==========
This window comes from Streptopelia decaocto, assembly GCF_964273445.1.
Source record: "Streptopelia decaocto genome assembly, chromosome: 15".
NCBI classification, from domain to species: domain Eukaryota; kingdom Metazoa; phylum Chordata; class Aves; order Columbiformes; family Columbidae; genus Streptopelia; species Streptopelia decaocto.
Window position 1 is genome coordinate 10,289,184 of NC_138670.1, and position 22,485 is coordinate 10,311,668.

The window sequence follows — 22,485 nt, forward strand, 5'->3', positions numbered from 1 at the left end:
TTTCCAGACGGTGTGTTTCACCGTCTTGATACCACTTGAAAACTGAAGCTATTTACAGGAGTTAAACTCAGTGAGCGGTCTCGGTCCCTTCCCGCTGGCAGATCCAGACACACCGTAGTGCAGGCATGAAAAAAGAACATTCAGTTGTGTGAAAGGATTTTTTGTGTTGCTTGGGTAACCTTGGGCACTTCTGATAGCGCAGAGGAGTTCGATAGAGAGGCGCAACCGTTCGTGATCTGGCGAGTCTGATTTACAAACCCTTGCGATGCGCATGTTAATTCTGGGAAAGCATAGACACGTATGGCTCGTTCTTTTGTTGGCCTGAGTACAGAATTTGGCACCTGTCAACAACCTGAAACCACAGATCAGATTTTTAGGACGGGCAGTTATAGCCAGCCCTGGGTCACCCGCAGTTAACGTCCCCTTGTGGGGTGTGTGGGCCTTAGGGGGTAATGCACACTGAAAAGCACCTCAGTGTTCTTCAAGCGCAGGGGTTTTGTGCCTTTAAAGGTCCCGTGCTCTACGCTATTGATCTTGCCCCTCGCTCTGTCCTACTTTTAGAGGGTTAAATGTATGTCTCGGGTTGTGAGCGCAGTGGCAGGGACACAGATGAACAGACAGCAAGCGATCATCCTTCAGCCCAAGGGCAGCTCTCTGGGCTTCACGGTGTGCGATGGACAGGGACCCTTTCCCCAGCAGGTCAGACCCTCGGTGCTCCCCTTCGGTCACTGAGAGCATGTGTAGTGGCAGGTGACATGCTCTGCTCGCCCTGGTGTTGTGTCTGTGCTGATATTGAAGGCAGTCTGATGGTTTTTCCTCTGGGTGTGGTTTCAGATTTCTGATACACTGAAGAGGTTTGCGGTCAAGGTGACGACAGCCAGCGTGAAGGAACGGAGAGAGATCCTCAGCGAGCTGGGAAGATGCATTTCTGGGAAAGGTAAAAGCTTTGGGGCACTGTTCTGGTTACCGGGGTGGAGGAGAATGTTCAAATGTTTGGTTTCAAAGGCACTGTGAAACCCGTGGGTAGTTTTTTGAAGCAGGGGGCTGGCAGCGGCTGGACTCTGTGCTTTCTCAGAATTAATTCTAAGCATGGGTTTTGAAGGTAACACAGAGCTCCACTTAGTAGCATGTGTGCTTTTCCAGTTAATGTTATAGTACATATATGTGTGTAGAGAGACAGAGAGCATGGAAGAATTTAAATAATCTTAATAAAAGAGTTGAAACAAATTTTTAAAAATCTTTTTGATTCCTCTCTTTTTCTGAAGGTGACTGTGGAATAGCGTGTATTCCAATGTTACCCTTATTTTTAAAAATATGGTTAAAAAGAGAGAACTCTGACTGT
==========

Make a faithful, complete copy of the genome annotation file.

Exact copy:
This window comes from Streptopelia decaocto, assembly GCF_964273445.1.
Source record: "Streptopelia decaocto genome assembly, chromosome: 15".
NCBI classification, from domain to species: domain Eukaryota; kingdom Metazoa; phylum Chordata; class Aves; order Columbiformes; family Columbidae; genus Streptopelia; species Streptopelia decaocto.
Window position 1 is genome coordinate 10,289,184 of NC_138670.1, and position 22,485 is coordinate 10,311,668.

The window sequence follows — 22,485 nt, forward strand, 5'->3', positions numbered from 1 at the left end:
TTTCCAGACGGTGTGTTTCACCGTCTTGATACCACTTGAAAACTGAAGCTATTTACAGGAGTTAAACTCAGTGAGCGGTCTCGGTCCCTTCCCGCTGGCAGATCCAGACACACCGTAGTGCAGGCATGAAAAAAGAACATTCAGTTGTGTGAAAGGATTTTTTGTGTTGCTTGGGTAACCTTGGGCACTTCTGATAGCGCAGAGGAGTTCGATAGAGAGGCGCAACCGTTCGTGATCTGGCGAGTCTGATTTACAAACCCTTGCGATGCGCATGTTAATTCTGGGAAAGCATAGACACGTATGGCTCGTTCTTTTGTTGGCCTGAGTACAGAATTTGGCACCTGTCAACAACCTGAAACCACAGATCAGATTTTTAGGACGGGCAGTTATAGCCAGCCCTGGGTCACCCGCAGTTAACGTCCCCTTGTGGGGTGTGTGGGCCTTAGGGGGTAATGCACACTGAAAAGCACCTCAGTGTTCTTCAAGCGCAGGGGTTTTGTGCCTTTAAAGGTCCCGTGCTCTACGCTATTGATCTTGCCCCTCGCTCTGTCCTACTTTTAGAGGGTTAAATGTATGTCTCGGGTTGTGAGCGCAGTGGCAGGGACACAGATGAACAGACAGCAAGCGATCATCCTTCAGCCCAAGGGCAGCTCTCTGGGCTTCACGGTGTGCGATGGACAGGGACCCTTTCCCCAGCAGGTCAGACCCTCGGTGCTCCCCTTCGGTCACTGAGAGCATGTGTAGTGGCAGGTGACATGCTCTGCTCGCCCTGGTGTTGTGTCTGTGCTGATATTGAAGGCAGTCTGATGGTTTTTCCTCTGGGTGTGGTTTCAGATTTCTGATACACTGAAGAGGTTTGCGGTCAAGGTGACGACAGCCAGCGTGAAGGAACGGAGAGAGATCCTCAGCGAGCTGGGAAGATGCATTTCTGGGAAAGGTAAAAGCTTTGGGGCACTGTTCTGGTTACCGGGGTGGAGGAGAATGTTCAAATGTTTGGTTTCAAAGGCACTGTGAAACCCGTGGGTAGTTTTTTGAAGCAGGGGGCTGGCAGCGGCTGGACTCTGTGCTTTCTCAGAATTAATTCTAAGCATGGGTTTTGAAGGTAACACAGAGCTCCACTTAGTAGCATGTGTGCTTTTCCAGTTAATGTTATAGTACATATATGTGTGTAGAGAGACAGAGAGCATGGAAGAATTTAAATAATCTTAATAAAAGAGTTGAAACAAATTTTTAAAAATCTTTTTGATTCCTCTCTTTTTCTGAAGGTGACTGTGGAATAGCGTGTATTCCAATGTTACCCTTATTTTTAAAAATATGGTTAAAAAGAGAGAACTCTGACTGT